Cancer patients struggle to decide which treatments are worth pursuing and which may not be worth the risk or the cost. The American Society of Clinical Oncology may have just made it easier to figure out.
How much is cancer treatment worth?
It’s a difficult question. One the American Society of Clinical Oncology (ASCO) wants to make easier to answer.
That’s why the organization has developed a framework to help doctors and patients compare before deciding on a treatment plan.
The goal is to create a user-friendly, standardized way to evaluate available cancer treatments.
The conceptual ASCO Value Framework was published in the Journal of Clinical Oncology. ASCO is accepting comments from interested parties through August 21.
The ASCO Value in Cancer Care Task Force came up with a scale to rate treatments on three critical elements: benefit, safety (toxicity), and cost. Treatments are rated on a scale of 0-130 to come up with a net health benefit score.
For benefits, the treatments are graded on whether they improve health and prolong life while preserving quality of life.
Cancer treatments can be harsh and lead to other health problems. It’s something doctors call “toxicity” of treatment. Physical and emotional toxicities have a powerful effect on quality of life.
Then there’s financial toxicity. Whether you have health insurance or not, cost matters, too.
It matters to the patient and to the total cost of healthcare spending in the United States.
Cancer is only one part of our healthcare spending. But costs for cancer care are rising faster than those in other areas of medical services. The aging of our population means more of us are getting cancer. We’re also spending a lot more on diagnostic testing.
New cancer drugs are costly – even if some of them do little to improve outcomes. That’s the kind of information ASCO officials say patients need to see.
New cancer drugs average between $10,000 and $30,000 a month. Prices like that can lead to bankruptcy. For some patients, high out-of-pocket costs translate into reduced quality of life.
Some may have to choose between paying health costs and buying food or clothing. Others skip physician appointments, procedures, or having their prescriptions filled. All that can lead to worse health outcomes.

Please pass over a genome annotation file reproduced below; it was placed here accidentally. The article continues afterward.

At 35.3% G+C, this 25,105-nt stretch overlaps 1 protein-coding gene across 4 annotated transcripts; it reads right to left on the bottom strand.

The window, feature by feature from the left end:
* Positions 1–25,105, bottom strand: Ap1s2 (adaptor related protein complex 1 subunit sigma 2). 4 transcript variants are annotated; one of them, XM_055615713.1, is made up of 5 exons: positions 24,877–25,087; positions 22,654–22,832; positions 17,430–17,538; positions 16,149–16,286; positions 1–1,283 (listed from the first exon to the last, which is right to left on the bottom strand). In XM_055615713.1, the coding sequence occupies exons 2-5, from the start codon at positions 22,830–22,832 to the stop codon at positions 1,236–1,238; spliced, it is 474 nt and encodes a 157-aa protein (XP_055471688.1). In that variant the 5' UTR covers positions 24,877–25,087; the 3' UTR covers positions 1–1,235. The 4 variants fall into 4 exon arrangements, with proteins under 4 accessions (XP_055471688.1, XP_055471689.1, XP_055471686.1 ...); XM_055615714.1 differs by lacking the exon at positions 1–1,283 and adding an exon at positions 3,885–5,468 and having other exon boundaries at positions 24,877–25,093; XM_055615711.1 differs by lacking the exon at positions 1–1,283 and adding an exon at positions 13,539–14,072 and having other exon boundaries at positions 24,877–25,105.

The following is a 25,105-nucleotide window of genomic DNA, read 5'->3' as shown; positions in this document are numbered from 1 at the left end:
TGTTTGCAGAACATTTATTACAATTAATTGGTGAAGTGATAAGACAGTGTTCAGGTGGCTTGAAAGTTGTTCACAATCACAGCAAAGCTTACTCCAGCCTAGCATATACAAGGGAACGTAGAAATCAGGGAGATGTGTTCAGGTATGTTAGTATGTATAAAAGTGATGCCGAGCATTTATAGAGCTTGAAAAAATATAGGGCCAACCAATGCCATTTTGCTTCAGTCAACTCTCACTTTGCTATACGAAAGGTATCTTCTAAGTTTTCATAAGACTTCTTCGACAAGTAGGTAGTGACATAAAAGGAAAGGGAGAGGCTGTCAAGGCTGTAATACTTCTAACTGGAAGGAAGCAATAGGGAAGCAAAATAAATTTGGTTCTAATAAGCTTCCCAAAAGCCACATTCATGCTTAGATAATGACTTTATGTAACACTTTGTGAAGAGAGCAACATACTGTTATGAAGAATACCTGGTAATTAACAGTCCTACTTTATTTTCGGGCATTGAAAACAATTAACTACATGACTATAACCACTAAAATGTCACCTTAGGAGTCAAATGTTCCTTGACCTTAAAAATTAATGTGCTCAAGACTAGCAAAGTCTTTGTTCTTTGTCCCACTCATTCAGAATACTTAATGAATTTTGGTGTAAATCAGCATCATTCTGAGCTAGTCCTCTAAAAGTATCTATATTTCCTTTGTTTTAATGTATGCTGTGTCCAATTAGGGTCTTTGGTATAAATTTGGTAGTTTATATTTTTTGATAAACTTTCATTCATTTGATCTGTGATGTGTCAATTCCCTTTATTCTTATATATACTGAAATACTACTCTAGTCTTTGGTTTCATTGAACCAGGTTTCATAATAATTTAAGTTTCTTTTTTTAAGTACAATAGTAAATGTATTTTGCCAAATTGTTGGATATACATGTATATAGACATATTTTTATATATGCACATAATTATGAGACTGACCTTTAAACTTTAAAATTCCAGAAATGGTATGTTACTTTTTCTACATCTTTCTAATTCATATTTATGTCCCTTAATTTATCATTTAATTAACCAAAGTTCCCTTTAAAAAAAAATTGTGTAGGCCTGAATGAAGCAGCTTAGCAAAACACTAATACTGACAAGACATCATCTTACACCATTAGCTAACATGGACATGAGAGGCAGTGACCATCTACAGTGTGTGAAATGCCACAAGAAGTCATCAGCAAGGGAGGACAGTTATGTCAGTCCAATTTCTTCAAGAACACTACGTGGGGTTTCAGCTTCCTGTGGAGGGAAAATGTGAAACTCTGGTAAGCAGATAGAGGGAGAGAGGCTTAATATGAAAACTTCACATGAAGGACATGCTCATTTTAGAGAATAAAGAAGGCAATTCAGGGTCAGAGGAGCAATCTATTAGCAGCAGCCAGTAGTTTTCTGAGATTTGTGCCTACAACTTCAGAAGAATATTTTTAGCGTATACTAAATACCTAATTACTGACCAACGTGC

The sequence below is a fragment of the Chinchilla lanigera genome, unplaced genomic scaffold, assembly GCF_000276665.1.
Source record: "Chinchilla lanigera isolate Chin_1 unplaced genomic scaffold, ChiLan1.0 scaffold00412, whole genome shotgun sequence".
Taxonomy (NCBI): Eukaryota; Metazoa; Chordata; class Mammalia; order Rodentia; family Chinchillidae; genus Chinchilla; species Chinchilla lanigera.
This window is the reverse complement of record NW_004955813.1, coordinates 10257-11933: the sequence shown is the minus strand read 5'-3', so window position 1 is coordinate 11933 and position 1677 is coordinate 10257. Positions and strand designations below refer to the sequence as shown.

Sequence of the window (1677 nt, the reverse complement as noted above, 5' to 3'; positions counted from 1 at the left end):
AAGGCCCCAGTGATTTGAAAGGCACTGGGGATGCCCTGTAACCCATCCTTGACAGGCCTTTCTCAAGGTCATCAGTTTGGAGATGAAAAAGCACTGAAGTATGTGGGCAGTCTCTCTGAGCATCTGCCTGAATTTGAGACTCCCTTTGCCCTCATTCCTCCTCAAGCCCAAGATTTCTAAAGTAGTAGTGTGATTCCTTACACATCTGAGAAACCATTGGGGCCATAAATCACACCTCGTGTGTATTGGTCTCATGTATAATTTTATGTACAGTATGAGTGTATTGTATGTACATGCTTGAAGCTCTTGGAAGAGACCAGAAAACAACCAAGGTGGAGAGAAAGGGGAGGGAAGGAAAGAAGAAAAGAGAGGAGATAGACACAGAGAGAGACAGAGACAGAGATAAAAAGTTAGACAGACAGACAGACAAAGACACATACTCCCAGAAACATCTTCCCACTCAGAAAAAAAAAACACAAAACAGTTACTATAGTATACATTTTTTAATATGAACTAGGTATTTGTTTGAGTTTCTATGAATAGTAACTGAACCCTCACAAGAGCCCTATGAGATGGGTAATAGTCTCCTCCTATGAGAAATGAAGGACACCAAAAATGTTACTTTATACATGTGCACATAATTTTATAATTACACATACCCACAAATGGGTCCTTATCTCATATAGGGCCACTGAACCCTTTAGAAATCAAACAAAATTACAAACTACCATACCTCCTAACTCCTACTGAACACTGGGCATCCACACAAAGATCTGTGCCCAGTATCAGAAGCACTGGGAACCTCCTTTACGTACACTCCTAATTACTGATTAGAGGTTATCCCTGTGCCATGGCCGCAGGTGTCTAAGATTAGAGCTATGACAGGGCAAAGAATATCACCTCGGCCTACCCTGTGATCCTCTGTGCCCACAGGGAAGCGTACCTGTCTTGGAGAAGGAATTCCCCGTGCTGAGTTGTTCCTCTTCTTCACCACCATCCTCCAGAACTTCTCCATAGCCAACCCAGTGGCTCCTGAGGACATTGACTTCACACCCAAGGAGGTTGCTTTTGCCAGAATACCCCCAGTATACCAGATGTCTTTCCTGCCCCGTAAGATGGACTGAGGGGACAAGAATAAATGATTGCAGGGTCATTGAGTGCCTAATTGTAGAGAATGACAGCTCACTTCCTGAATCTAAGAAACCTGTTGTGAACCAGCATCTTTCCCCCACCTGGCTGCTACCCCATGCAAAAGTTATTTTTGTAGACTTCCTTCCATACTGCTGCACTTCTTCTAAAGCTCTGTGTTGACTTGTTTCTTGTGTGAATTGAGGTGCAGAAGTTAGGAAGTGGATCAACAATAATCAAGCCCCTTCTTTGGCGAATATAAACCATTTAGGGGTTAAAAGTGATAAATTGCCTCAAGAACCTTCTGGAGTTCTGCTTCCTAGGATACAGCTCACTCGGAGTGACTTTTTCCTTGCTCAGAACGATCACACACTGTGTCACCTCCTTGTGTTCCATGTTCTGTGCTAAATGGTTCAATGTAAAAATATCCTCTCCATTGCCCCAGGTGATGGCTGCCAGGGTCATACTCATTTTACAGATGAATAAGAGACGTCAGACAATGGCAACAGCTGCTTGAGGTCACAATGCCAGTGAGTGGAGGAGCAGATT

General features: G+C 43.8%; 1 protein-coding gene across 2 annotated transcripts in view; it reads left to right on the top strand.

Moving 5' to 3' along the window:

When putting the framework together, ASCO considered out-of-pocket costs for the individual, as well as the cost to the health system in general. That’s because even if insurers pick up the tab, it impacts rates for everyone.
Cancer treatment can mean having a team of doctors.
You may see a general physician, a surgeon, and a radiologist. It’s usually an oncologist who takes the lead in explaining the potential benefits and harms of various cancer treatments.
People want to make informed decisions. But when it’s a matter of life and death, those decisions can be overwhelming.
Cost complicates the relationship between oncologists and patients. It’s difficult, if not impossible, for an oncologist to get a handle on a patient’s total financial picture. Each patient has different out-of-pocket costs for individual treatments, depending on their health insurance.
Just as patients want to concentrate on staying alive, doctors want to concentrate on keeping them alive. But those money matters can’t be ignored.
At the same time, oncologists must also try to understand a patient’s point of view about the potential value of a treatment.
Cancer survivor Charles Alan Livingston of Las Vegas, Nevada, said his doctors discussed the pros and cons of treatment but never spoke about cost. While he does believe oncologists should explain expenses, he told Healthline it’s secondary to fighting the cancer.
“The cost involved was life. Do it, you live. Don’t do it, you die. It was simple,” he said.
Susan Reif of Tuxedo Park, New York, is a seven-year breast cancer survivor. She doesn’t recall any discussion of cost with her oncologist.
“I was fortunate to have very good health insurance that the oncologist and the hospital accepted,” she said. “My surgeon did not take my insurance, but whether he accepted my insurance or not, I was going with him.”
It worked out for Reif. She managed to negotiate acceptable payment terms with her surgeon. But she understands that cost is an issue for many people.
“It breaks my heart to hear about people who delay or bypass treatment due to financial concerns,” Reif told Healthline. “That is a terrible statement about our society and it maddens me to no end.”